November 11: Today in Christian History

November 11: Today in Christian History

November 11, 397

Martin of Tours, a bishop responsible for the evangelization of Gaul (modern-day France), died

November 11, 619

Death of St. John the Almsgiver, Cyprus-born Patriarch of Alexandria. Upon taking office, he had found that the Monophysites held a large number of Egyptians in their sway, but through symapthy and charity, he won much of the population back to Orthodoxy.

November 11, 826

On this day, Theodore the Studite, a champion of icons, died.

November 11, 1215

The fourth Lateran Council is convoked. It officially confirms the doctrine of transubstantiation—that the substance of Eucharistic bread and wine become the physical body and blood of Christ. The council also prescribes annual confession for all Christians.

November 11, 1620

On this day, in signing the The Mayflower Compact, the Pilgrims pledged themselves, “solemnly mutually in the presence of God and one another,” to “covenant, and combine ourselves together into a civil body politic.”

November 11, 1620

Forty-one (41) Puritan separatists arrive in Plymouth, Massachusetts. They had hoped to settle further south, but as William Bradford wrote in his journal on December 19, "We could not now take much time for further search . . . our victuals being much spent, especially our beer"

November 11, 1793

On this day, William Carey landed in Calcutta, India, to begin his missionary career.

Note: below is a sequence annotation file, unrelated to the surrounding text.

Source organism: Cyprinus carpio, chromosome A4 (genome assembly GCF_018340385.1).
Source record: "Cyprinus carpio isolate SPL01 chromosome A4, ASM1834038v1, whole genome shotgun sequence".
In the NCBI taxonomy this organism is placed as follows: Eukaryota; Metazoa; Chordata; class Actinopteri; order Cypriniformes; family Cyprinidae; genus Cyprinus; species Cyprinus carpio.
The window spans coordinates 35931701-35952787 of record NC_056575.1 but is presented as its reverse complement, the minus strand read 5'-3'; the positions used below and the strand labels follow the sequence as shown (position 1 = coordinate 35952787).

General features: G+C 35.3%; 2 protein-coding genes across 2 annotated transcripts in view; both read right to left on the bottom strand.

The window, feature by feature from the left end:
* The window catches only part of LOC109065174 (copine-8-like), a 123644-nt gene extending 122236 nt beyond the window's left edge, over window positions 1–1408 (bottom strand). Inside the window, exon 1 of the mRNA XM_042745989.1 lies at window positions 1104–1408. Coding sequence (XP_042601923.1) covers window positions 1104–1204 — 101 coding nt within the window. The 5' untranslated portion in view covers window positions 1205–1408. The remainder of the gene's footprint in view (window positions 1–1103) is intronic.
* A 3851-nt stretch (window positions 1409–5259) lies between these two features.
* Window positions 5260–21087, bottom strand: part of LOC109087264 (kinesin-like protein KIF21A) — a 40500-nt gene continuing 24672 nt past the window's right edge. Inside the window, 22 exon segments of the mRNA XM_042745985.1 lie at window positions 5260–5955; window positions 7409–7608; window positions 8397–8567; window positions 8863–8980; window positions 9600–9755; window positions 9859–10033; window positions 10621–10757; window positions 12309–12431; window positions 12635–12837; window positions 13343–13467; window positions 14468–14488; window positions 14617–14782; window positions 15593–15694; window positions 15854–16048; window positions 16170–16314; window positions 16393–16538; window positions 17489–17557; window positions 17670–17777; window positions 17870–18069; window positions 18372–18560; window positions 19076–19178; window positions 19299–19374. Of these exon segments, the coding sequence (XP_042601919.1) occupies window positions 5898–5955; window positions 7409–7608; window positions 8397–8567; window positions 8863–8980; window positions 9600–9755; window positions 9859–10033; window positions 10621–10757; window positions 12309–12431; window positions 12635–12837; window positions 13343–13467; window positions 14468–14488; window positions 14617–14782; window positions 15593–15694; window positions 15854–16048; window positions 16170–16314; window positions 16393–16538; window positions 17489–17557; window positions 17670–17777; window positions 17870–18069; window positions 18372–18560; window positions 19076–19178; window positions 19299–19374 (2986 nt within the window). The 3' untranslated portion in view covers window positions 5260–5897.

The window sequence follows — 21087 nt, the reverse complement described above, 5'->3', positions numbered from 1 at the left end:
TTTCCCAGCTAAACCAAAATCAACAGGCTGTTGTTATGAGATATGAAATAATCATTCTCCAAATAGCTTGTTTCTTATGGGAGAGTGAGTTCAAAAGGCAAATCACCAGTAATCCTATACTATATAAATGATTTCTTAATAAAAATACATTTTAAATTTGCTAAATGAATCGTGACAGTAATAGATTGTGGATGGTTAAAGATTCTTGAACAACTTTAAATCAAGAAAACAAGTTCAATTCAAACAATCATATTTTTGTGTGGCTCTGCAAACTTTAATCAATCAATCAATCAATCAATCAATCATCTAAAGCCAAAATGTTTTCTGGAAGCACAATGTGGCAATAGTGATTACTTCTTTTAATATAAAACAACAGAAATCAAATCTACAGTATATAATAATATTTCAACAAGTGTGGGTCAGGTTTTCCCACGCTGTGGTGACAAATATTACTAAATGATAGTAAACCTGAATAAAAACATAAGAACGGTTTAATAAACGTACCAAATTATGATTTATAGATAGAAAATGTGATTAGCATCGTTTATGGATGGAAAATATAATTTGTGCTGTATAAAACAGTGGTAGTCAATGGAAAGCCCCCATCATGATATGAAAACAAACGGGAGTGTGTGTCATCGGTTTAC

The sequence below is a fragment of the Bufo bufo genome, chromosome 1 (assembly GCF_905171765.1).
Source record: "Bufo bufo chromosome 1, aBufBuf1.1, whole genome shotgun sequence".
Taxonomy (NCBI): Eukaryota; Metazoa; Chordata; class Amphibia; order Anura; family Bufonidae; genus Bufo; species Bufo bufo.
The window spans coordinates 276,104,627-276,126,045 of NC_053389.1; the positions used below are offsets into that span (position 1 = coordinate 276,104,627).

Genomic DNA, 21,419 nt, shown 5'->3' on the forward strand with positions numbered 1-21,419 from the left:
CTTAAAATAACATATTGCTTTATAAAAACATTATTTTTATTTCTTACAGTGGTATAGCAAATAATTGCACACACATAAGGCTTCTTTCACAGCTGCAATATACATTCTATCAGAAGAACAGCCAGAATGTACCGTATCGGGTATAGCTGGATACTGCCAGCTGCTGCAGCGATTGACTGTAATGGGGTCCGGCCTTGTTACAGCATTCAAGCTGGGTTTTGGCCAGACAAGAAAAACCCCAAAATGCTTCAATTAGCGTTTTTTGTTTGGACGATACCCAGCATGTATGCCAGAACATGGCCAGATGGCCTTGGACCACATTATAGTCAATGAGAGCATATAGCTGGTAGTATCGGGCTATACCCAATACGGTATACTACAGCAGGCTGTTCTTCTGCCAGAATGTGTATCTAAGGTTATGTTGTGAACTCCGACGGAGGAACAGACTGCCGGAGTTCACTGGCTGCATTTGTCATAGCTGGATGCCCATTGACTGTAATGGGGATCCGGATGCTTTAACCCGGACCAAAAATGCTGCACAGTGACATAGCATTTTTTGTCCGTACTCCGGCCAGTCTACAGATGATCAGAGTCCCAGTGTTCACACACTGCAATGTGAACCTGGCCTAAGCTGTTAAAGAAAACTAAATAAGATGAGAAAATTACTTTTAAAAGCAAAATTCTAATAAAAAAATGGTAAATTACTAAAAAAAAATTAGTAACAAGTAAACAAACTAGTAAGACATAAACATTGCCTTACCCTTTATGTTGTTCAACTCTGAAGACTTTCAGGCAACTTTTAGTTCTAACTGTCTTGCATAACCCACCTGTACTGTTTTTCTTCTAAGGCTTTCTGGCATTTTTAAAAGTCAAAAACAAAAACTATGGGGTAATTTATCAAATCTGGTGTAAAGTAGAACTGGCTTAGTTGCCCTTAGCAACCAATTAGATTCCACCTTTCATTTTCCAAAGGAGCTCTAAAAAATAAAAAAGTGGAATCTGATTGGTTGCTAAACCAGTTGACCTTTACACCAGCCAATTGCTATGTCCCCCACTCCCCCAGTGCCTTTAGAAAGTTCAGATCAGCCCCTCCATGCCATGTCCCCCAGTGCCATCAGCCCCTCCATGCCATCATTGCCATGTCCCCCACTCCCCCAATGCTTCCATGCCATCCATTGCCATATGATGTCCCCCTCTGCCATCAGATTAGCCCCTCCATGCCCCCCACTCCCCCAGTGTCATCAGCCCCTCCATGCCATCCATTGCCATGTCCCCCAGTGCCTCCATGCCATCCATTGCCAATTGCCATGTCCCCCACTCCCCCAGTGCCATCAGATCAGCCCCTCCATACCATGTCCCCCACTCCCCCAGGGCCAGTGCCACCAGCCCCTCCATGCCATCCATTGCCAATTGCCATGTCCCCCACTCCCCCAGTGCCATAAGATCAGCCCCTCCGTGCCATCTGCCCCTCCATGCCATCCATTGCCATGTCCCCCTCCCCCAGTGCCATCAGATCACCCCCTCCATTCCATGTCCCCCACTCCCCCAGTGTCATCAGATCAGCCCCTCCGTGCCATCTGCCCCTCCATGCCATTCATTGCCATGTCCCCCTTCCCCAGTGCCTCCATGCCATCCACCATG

November 11, 1821

Russian novelist Fyodor Dostoevsky, whose works (including Crime and Punishment, The Brothers Karamozov, and Notes from the Underground) reflect his deep Russian Orthodox faith, is born.

November 11, 1831

Baptist preacher Nat Turner is hanged in Jerusalem, Virginia, having led a slave insurrection that resulted in the deaths of fifty-five white people. (Whites killed two hundred or more African-Americans in retaliation.)

November 11, 1855

Danish Christian philosopher Søren Kierkegaard, regarded as the founder of existentialism, dies at age 42. Trying to "reintroduce Christianity to Christendom," he believed that Christianity was far more radical and difficult than did his Danish contemporaries.

November 11, 1883

Elizabeth Ryder Wheaton claims she has had a vision of Christ. Afterward she will become a social reformer and evangelist.

November 11, 1917

Death of David Lipscomb, a Disciples (Churches of Christ) editor and author, and one of the founders of Nashville Bible School, which will later be renamed Lipscomb University.

November 11, 1921

Death of English theologian and educator P. T. Forsyth, who wrote The Person and Place of Jesus Christ, stressing man’s need for atonement and Christ’s voluntary provision of it. He had been principal of Hackney Theological College in Hamstead, London.

November 11, 1938

Kate Smith first sings Irving Berlin’s “God Bless America,” a song that she thought she was not going to like. It will become her signature song.

November 11, 1951

Death of Jesuit bishop Tsiang Beda of Shanghai in a communist prison. He had refused to head the Chinese “reform” church.

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